Dr Jackie Riley talks about how GCU is equipping a future generation to assess the risks and combat the threat of attack in a digital age. Chris Fitzgerald reports.
But that is exactly what happened to owners of Minecraft last year, a game enjoyed by more than 23 million people globally, with 998,000 online at any given minute of the day.
The game’s servers were hit by a ‘botnet’ − a digital ‘denial-of-service’ attack that caused them to collapse.
As is the case with most of these offensives, the perpetrators remain unidentified.
Popular social media network Twitter and music-streaming site Spotify were also hit by copycat attacks, leaving users unable to access the services.
This is just one example of cybercrime methodology, which, according to Dr Jackie Riley − Assistant Head of Department, Computer Networking and Security − can range from being “inconvenient to disastrous”.
“Your email could be compromised, making your data vulnerable to being stolen; or organisations can find their systems under attack and disabled if they do not pay a ransom,” she says. “At the top end of the spectrum, our national infrastructure could be compromised, leading to mass power shortages.”
While Jackie believes everyone is at risk to cybercrime, she stresses two groups are more vulnerable than most.
“Often it is the over 60s who are most exposed as, while they are engaging with the digital age, they are not sufficiently aware to protect themselves from being scammed.
“Children are at risk, too, as they are playing more multiplayer games connected through the internet and are inherently trusting.”
As more and more devices are connected to the internet, the scope for criminals is increasing.
“The internet of things, as we call it, means that not only computers and networks in the traditional sense are at risk, but smart devices, washing machines, home CCTV and smart meters are all targets and can be exploited,” adds Jackie.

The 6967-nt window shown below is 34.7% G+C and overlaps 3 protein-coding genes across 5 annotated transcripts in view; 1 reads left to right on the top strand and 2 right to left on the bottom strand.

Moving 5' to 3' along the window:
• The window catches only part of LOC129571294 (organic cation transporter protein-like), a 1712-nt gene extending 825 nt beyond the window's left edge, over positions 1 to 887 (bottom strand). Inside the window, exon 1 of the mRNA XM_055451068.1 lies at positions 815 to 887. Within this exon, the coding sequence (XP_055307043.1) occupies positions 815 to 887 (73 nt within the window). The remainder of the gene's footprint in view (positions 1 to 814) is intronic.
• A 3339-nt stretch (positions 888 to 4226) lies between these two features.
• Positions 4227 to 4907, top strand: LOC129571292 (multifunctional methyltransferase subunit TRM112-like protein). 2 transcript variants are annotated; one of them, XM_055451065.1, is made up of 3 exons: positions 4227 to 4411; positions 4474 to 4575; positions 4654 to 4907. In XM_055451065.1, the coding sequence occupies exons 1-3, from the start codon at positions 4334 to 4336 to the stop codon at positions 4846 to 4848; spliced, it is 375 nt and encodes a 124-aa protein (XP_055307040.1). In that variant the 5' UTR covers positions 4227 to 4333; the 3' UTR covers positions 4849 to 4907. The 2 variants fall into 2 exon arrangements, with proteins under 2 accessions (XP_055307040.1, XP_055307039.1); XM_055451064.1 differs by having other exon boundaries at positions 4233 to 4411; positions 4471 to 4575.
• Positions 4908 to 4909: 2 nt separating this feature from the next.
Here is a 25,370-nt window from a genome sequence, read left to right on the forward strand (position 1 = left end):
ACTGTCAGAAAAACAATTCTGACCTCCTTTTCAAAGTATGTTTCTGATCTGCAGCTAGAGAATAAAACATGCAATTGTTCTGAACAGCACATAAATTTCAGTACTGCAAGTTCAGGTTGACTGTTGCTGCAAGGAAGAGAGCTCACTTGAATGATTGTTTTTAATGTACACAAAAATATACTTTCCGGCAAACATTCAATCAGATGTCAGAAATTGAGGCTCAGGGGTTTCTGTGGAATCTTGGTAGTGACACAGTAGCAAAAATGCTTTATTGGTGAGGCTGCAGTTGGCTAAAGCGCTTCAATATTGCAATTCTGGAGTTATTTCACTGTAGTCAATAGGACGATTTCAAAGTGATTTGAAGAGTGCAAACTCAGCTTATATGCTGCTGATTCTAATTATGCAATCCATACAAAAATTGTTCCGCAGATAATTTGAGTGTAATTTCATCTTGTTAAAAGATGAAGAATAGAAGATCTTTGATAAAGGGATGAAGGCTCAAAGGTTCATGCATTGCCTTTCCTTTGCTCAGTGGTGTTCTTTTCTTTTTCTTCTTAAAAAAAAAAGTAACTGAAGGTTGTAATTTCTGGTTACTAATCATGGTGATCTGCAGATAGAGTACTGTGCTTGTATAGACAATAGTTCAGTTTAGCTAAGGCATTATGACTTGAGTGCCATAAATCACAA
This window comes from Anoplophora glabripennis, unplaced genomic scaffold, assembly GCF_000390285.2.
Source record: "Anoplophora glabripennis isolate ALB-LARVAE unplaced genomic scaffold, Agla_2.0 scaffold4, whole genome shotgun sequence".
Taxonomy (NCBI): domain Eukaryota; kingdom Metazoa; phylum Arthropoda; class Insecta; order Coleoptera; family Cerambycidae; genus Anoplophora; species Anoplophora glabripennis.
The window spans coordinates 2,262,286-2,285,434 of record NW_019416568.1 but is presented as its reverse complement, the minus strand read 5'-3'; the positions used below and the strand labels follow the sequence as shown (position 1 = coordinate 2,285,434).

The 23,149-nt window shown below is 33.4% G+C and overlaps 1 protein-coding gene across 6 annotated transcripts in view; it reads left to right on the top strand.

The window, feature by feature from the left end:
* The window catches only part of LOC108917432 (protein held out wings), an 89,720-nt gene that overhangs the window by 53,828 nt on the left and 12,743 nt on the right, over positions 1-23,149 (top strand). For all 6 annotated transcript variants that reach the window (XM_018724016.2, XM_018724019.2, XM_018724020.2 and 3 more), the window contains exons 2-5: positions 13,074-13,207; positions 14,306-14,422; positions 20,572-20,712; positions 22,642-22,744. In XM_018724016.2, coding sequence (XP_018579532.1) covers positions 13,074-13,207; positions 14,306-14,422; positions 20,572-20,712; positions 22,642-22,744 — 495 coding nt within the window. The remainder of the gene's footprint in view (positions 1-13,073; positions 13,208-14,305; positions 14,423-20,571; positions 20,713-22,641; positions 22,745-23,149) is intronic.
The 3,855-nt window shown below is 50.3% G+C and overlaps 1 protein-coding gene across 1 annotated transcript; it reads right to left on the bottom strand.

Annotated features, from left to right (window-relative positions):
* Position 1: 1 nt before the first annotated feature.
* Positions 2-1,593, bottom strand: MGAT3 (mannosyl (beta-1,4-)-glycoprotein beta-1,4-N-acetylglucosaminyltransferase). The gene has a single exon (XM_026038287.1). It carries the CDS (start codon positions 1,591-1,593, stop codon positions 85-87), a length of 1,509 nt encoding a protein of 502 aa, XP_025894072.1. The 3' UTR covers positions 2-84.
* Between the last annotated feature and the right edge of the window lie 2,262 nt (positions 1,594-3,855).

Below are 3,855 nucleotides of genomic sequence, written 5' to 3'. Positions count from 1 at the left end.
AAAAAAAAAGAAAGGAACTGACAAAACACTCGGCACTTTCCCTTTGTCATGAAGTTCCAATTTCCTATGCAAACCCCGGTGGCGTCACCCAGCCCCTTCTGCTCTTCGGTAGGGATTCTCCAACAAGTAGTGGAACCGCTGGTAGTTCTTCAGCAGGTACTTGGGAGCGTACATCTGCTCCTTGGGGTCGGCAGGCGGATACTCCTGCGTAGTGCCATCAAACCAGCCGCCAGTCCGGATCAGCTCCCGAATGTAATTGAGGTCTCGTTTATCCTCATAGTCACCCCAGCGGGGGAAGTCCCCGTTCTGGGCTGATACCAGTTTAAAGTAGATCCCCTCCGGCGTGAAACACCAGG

The problem seems clear. Global cybercrime is now at an industrial scale and is estimated to be costing $700bn annually. It is branded one of the top four risks to UK national security and in November last year the Government published its National Cyber Security Strategy, with the Cabinet Office declaring £1.9billion has been invested in combating the threat.
Efficient defences are needed like never before and Jackie says cyber security is definitely the answer − the protection of all networks, computers, computer programmes and devices.
“It is often the successful attacks that are made public,” Jackie says. “Many will know about the high-profile attacks on companies such as TalkTalk, for instance, but, behind the scenes, many are working to prevent these attacks.”
In a bid to ensure future generations are equipped to deal with the ever-growing threat, GCU has tailored three undergraduate programmes related to this field.
The first focuses on the fundamental basis of how all our devices are linked and how they can be secured and protected (BEng Network Systems Engineering, soon to be renamed BEng Computer Networking).
The second covers the security of networks, software and mobile devices, including analysis of the forensics to track vulnerabilities and detect criminal activities (BEng Digital Security, Forensics and Ethical Hacking, soon to be renamed BEng Digital Security and Forensics).
The third programme is a hybrid of the other two, combining network infrastructure and digital security analysis (BSc Cyber security and Networks).
“So, as you can see, it is a broad-ranging topic,” Jackie says.
“Our graduates are often recruited as penetration testers − they are employed to probe a company’s network and web pages to detect any vulnerabilities and then help fix these and secure the company. Others are looking at methodologies, not to protect, but to forensically investigate mobile devices and aid the police in solving crimes.”
Jackie has been at GCU for 23 years, having originally trained as a mathematician specialising in operational research. Far from being a vocational calling, Jackie’s role in managing the Networking and Cyber Security team came about by chance.
“The move to networking and security has evolved through University restructuring, necessitating me to adapt and focus on other areas,” she explains.
“I am fortunate that the analytical skills I have can be applied to a wide range of applications.”
Jackie believes work to promote cyber security in secondary schools is also leading to increased academic interest in the area.
“The recent launch of Cyber National progression awards for schools is helping to spark more of an interest. Any school pupils looking for an exciting, booming industry to work in need look no further than digital security to protect against cybercrime.”
She is also encouraged by the number of females wanting to take up the subject field.
“Gender balance in STEM [science, technology, engineering and maths] subjects is always an issue, but there are signs of improvement, particularly in the digital security area.”